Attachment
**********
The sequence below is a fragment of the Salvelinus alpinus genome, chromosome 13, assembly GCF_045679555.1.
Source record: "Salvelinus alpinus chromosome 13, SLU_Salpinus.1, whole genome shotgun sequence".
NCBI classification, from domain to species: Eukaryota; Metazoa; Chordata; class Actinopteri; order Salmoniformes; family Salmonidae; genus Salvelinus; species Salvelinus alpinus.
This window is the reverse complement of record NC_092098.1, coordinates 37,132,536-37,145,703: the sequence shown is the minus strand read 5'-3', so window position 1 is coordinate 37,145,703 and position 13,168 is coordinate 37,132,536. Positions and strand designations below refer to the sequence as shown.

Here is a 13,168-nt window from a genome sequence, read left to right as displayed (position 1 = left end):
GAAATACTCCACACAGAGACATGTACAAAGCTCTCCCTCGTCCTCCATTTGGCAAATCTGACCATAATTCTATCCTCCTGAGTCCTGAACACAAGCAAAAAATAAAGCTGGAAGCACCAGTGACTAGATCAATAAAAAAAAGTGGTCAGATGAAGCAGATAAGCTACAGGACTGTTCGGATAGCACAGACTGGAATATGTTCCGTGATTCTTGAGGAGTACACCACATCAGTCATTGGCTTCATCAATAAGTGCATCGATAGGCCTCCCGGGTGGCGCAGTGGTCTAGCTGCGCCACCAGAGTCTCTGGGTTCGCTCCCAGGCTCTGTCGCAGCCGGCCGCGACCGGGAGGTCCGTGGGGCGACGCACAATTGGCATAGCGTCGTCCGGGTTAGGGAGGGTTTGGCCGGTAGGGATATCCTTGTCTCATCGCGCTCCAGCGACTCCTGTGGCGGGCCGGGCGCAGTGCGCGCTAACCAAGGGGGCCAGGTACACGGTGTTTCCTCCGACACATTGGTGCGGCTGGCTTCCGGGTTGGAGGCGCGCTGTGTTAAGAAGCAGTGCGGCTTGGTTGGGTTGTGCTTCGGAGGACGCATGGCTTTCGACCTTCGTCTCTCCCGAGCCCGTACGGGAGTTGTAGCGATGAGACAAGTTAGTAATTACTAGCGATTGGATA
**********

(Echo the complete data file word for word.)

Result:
The sequence below is a fragment of the Salvelinus alpinus genome, chromosome 13, assembly GCF_045679555.1.
Source record: "Salvelinus alpinus chromosome 13, SLU_Salpinus.1, whole genome shotgun sequence".
NCBI classification, from domain to species: Eukaryota; Metazoa; Chordata; class Actinopteri; order Salmoniformes; family Salmonidae; genus Salvelinus; species Salvelinus alpinus.
This window is the reverse complement of record NC_092098.1, coordinates 37,132,536-37,145,703: the sequence shown is the minus strand read 5'-3', so window position 1 is coordinate 37,145,703 and position 13,168 is coordinate 37,132,536. Positions and strand designations below refer to the sequence as shown.

Here is a 13,168-nt window from a genome sequence, read left to right as displayed (position 1 = left end):
GAAATACTCCACACAGAGACATGTACAAAGCTCTCCCTCGTCCTCCATTTGGCAAATCTGACCATAATTCTATCCTCCTGAGTCCTGAACACAAGCAAAAAATAAAGCTGGAAGCACCAGTGACTAGATCAATAAAAAAAAGTGGTCAGATGAAGCAGATAAGCTACAGGACTGTTCGGATAGCACAGACTGGAATATGTTCCGTGATTCTTGAGGAGTACACCACATCAGTCATTGGCTTCATCAATAAGTGCATCGATAGGCCTCCCGGGTGGCGCAGTGGTCTAGCTGCGCCACCAGAGTCTCTGGGTTCGCTCCCAGGCTCTGTCGCAGCCGGCCGCGACCGGGAGGTCCGTGGGGCGACGCACAATTGGCATAGCGTCGTCCGGGTTAGGGAGGGTTTGGCCGGTAGGGATATCCTTGTCTCATCGCGCTCCAGCGACTCCTGTGGCGGGCCGGGCGCAGTGCGCGCTAACCAAGGGGGCCAGGTACACGGTGTTTCCTCCGACACATTGGTGCGGCTGGCTTCCGGGTTGGAGGCGCGCTGTGTTAAGAAGCAGTGCGGCTTGGTTGGGTTGTGCTTCGGAGGACGCATGGCTTTCGACCTTCGTCTCTCCCGAGCCCGTACGGGAGTTGTAGCGATGAGACAAGTTAGTAATTACTAGCGATTGGATA